In Canada’s far north, the temperature can plunge to minus 50F (minus 45C), winds can reach hurricane speeds, and winter is locked in perpetual night.
This extreme climate creates significant design challenges for the new Iqaluit International Airport terminal, where passenger comfort, an efficient building envelope, and natural light become top priorities.
Iqaluit is the capital of Nunavut, the territory that stretches across the eastern half of the Canadian Arctic. Although a small town, it is the legislative, commercial and administrative centre, and the hub for connecting flights to many smaller communities.
There are no roads to Iqaluit – access is exclusively by air and by sea, the latter only for the brief months of summer. The airport takes on a primary role in the capital, not only as the key transportation facility, but also as a central meeting place for the community.
The Iqaluit International Airport Improvement Project, currently under construction, and with a budget of $130 million, has three components: the upgrade of the runway; a combined-services building; and a new greenfield terminal building.
The new complex is needed as the current terminal, dating from 1986, is too small and will be retrofitted for new functions.
Iqaluit is North America’s first P3 greenfield airport terminal project to be constructed. Three international consortia were shortlisted for the competition to provide a package that includes financing, design, construction and maintenance and operation for 30 years.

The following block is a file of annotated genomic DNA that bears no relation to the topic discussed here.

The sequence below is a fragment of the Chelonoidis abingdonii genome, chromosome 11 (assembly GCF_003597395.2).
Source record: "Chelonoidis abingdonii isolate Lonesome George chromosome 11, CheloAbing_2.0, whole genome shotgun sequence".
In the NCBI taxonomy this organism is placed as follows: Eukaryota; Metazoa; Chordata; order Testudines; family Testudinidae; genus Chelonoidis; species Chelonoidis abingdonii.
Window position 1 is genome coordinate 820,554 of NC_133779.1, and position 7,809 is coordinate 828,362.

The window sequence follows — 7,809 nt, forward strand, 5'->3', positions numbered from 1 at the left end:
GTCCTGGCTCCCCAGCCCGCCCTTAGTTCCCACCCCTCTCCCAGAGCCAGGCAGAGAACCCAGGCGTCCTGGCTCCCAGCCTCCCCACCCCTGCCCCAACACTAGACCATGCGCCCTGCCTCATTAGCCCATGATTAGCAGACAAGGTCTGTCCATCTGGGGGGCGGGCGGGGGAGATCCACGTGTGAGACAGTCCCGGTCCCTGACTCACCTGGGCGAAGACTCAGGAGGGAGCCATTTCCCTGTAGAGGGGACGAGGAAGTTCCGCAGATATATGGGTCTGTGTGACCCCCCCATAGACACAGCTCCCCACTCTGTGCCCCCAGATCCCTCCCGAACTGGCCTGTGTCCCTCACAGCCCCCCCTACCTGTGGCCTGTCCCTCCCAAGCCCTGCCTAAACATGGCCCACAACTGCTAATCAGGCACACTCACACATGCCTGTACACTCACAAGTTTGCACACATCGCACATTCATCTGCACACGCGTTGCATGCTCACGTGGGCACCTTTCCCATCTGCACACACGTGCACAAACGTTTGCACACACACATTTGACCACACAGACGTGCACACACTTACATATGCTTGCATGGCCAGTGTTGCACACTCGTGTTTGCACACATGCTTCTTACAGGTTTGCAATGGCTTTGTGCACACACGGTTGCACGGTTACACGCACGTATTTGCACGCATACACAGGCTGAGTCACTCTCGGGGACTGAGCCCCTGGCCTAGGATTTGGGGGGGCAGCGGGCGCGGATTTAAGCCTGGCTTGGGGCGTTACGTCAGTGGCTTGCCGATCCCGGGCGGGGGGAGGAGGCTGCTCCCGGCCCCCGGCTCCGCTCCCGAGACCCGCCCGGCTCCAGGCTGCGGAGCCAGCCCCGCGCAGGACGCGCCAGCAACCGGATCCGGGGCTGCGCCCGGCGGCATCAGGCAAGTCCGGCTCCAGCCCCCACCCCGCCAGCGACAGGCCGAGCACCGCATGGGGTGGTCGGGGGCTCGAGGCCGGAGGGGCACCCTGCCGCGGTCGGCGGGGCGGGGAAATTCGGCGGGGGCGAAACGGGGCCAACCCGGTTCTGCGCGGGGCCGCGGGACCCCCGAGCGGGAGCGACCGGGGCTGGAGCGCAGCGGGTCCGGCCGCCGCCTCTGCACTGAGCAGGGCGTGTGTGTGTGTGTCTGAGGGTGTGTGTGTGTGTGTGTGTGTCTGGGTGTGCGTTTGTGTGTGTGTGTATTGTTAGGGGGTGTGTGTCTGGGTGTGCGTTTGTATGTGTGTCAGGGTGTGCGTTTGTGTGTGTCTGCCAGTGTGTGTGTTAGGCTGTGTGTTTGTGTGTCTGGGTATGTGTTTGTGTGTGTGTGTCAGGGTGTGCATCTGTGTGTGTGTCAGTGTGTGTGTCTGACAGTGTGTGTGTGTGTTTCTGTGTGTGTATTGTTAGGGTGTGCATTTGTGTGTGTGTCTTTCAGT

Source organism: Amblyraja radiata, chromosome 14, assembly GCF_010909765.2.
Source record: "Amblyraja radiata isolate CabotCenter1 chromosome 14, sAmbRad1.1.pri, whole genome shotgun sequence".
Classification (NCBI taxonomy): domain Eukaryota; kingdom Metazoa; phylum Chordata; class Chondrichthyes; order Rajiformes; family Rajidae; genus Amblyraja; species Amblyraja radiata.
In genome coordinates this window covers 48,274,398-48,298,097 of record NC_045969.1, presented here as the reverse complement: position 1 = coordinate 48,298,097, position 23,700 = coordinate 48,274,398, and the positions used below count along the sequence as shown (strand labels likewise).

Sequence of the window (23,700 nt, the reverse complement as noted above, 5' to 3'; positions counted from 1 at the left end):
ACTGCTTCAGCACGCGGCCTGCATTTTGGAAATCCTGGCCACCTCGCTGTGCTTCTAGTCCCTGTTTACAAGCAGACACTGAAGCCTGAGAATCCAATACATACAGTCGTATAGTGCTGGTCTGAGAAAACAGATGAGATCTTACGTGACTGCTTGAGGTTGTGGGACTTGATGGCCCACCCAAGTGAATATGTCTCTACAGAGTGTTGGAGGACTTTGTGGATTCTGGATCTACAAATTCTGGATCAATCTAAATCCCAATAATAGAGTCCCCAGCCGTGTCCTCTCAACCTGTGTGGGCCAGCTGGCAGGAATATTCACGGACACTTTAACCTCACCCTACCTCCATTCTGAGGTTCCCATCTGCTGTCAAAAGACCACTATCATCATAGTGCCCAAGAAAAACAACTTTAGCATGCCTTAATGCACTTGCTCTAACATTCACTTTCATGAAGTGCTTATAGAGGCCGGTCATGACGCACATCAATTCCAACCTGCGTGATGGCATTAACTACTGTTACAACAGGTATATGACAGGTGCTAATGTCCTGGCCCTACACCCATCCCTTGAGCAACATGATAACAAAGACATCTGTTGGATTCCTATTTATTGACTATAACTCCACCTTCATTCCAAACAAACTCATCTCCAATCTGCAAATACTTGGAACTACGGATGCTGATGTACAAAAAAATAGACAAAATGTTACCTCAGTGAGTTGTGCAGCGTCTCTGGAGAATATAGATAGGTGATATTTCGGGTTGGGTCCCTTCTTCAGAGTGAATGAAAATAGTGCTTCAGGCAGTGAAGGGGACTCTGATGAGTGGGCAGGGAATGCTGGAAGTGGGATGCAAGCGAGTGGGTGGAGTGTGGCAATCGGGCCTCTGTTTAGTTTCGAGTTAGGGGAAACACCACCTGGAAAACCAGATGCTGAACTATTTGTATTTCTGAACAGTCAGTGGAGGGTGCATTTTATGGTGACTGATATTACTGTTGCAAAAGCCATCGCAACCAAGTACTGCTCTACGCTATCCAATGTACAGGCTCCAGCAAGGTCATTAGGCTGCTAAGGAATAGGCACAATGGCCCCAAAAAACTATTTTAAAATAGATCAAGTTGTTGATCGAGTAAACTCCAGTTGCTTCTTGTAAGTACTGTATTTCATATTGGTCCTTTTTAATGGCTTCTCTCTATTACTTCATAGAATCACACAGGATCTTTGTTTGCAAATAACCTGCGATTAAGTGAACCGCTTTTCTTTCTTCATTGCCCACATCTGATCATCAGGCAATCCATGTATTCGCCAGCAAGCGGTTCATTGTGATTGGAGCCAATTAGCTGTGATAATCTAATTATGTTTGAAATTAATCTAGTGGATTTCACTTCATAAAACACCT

Arctic Infrastructure Partners won the bid, with Bouygues Building Canada as contractor, Winnipeg Airport Authority as operator, and Stantec as designer.
The innovative, compact design proposed by Stantec was key to the winning P3 bid. Through creative passenger-flow planning, the walking distances from entrance to gate were dramatically shortened, and the area of the terminal was reduced without compromising the level of service.
Furthermore, the terminal was designed so that loading bridges can serve a wide range of aircraft gauges without the need for an upper level. Stairs, elevators and escalators have all been eliminated from passenger flow in response to the relatively high proportion of passengers with mobility challenges.
The design of the 10,000sqm terminal has taken into account Iqaluit’s extreme weather conditions in innovative ways.
The major challenge for buildings in this climate is to avoid the heat from the building melting the frozen “permafrost” below.
Many of Iqaluit’s buildings are built on stilts to let the wind blow beneath, but the terminal building is too large for that, so a system of thermosyphons will be installed under the concrete slab, which will dissipate heat in order to keep the permafrost intact.
The snowfall in Iqaluit never melts, so blowing and drifting snow is a major determinant in the building form and orientation. The roof shape for the terminal is a soft continuous curve that allows the prevailing wind to scour it clean of snow, and on the lee side, wind scoops use that same wind force to direct the large drifts away from the building perimeter.
The cost of energy in Iqaluit is very high, and therefore it is critical that the building be as efficient as possible. The Stantec design meets these rigorous performance criteria with high double height spaces in the middle of the building that allow the low winter sun to penetrate deep into both the public areas and the offices beyond.
The central rotunda, which evokes the circular form of the igloo, is a natural public assembly space for community events, and an opportunity for the installation of art reflecting the Inuit culture.
The terminal will be a dramatic and passenger-friendly building that will form the heart of this unique, remote community.